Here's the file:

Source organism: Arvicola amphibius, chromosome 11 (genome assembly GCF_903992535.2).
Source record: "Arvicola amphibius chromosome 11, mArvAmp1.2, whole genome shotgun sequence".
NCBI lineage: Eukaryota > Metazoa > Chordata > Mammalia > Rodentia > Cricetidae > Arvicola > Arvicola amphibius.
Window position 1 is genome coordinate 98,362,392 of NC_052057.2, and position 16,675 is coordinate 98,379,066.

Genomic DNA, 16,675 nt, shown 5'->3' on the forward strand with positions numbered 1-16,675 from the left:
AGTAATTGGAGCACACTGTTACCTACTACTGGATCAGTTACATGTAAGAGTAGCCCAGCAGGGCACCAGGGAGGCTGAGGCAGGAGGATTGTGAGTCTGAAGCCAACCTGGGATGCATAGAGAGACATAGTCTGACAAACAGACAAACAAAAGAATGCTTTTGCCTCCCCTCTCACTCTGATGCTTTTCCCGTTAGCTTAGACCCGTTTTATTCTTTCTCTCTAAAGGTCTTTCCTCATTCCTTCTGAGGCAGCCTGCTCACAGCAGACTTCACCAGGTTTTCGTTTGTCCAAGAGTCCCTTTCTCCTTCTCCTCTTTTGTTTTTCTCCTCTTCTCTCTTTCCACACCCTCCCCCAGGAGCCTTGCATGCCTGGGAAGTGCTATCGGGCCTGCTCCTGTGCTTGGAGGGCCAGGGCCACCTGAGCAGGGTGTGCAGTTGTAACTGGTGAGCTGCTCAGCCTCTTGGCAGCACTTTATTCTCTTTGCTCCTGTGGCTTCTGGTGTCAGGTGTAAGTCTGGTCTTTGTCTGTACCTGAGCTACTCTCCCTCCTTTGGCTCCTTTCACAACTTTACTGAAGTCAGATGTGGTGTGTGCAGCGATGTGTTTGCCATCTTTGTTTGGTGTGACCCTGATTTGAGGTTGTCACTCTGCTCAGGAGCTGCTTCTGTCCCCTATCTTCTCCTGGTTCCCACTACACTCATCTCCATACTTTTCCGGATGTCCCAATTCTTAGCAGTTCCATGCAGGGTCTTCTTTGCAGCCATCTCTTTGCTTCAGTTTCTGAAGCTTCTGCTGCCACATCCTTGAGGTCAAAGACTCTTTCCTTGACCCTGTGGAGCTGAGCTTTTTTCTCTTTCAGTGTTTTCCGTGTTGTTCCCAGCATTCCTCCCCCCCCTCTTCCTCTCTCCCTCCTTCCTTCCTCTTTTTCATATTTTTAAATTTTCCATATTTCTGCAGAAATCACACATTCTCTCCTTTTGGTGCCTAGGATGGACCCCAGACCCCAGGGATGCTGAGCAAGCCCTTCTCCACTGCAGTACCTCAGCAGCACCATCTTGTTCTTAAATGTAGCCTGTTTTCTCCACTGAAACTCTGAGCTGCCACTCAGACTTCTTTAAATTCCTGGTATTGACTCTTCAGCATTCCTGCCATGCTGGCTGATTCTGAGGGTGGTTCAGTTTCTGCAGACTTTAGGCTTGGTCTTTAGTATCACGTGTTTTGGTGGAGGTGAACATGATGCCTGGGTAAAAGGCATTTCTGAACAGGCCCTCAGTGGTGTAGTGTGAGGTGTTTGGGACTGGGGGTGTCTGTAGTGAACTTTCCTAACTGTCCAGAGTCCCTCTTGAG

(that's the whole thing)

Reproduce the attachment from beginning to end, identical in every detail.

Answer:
Source organism: Arvicola amphibius, chromosome 11 (genome assembly GCF_903992535.2).
Source record: "Arvicola amphibius chromosome 11, mArvAmp1.2, whole genome shotgun sequence".
NCBI lineage: Eukaryota > Metazoa > Chordata > Mammalia > Rodentia > Cricetidae > Arvicola > Arvicola amphibius.
Window position 1 is genome coordinate 98,362,392 of NC_052057.2, and position 16,675 is coordinate 98,379,066.

Genomic DNA, 16,675 nt, shown 5'->3' on the forward strand with positions numbered 1-16,675 from the left:
AGTAATTGGAGCACACTGTTACCTACTACTGGATCAGTTACATGTAAGAGTAGCCCAGCAGGGCACCAGGGAGGCTGAGGCAGGAGGATTGTGAGTCTGAAGCCAACCTGGGATGCATAGAGAGACATAGTCTGACAAACAGACAAACAAAAGAATGCTTTTGCCTCCCCTCTCACTCTGATGCTTTTCCCGTTAGCTTAGACCCGTTTTATTCTTTCTCTCTAAAGGTCTTTCCTCATTCCTTCTGAGGCAGCCTGCTCACAGCAGACTTCACCAGGTTTTCGTTTGTCCAAGAGTCCCTTTCTCCTTCTCCTCTTTTGTTTTTCTCCTCTTCTCTCTTTCCACACCCTCCCCCAGGAGCCTTGCATGCCTGGGAAGTGCTATCGGGCCTGCTCCTGTGCTTGGAGGGCCAGGGCCACCTGAGCAGGGTGTGCAGTTGTAACTGGTGAGCTGCTCAGCCTCTTGGCAGCACTTTATTCTCTTTGCTCCTGTGGCTTCTGGTGTCAGGTGTAAGTCTGGTCTTTGTCTGTACCTGAGCTACTCTCCCTCCTTTGGCTCCTTTCACAACTTTACTGAAGTCAGATGTGGTGTGTGCAGCGATGTGTTTGCCATCTTTGTTTGGTGTGACCCTGATTTGAGGTTGTCACTCTGCTCAGGAGCTGCTTCTGTCCCCTATCTTCTCCTGGTTCCCACTACACTCATCTCCATACTTTTCCGGATGTCCCAATTCTTAGCAGTTCCATGCAGGGTCTTCTTTGCAGCCATCTCTTTGCTTCAGTTTCTGAAGCTTCTGCTGCCACATCCTTGAGGTCAAAGACTCTTTCCTTGACCCTGTGGAGCTGAGCTTTTTTCTCTTTCAGTGTTTTCCGTGTTGTTCCCAGCATTCCTCCCCCCCCTCTTCCTCTCTCCCTCCTTCCTTCCTCTTTTTCATATTTTTAAATTTTCCATATTTCTGCAGAAATCACACATTCTCTCCTTTTGGTGCCTAGGATGGACCCCAGACCCCAGGGATGCTGAGCAAGCCCTTCTCCACTGCAGTACCTCAGCAGCACCATCTTGTTCTTAAATGTAGCCTGTTTTCTCCACTGAAACTCTGAGCTGCCACTCAGACTTCTTTAAATTCCTGGTATTGACTCTTCAGCATTCCTGCCATGCTGGCTGATTCTGAGGGTGGTTCAGTTTCTGCAGACTTTAGGCTTGGTCTTTAGTATCACGTGTTTTGGTGGAGGTGAACATGATGCCTGGGTAAAAGGCATTTCTGAACAGGCCCTCAGTGGTGTAGTGTGAGGTGTTTGGGACTGGGGGTGTCTGTAGTGAACTTTCCTAACTGTCCAGAGTCCCTCTTGAG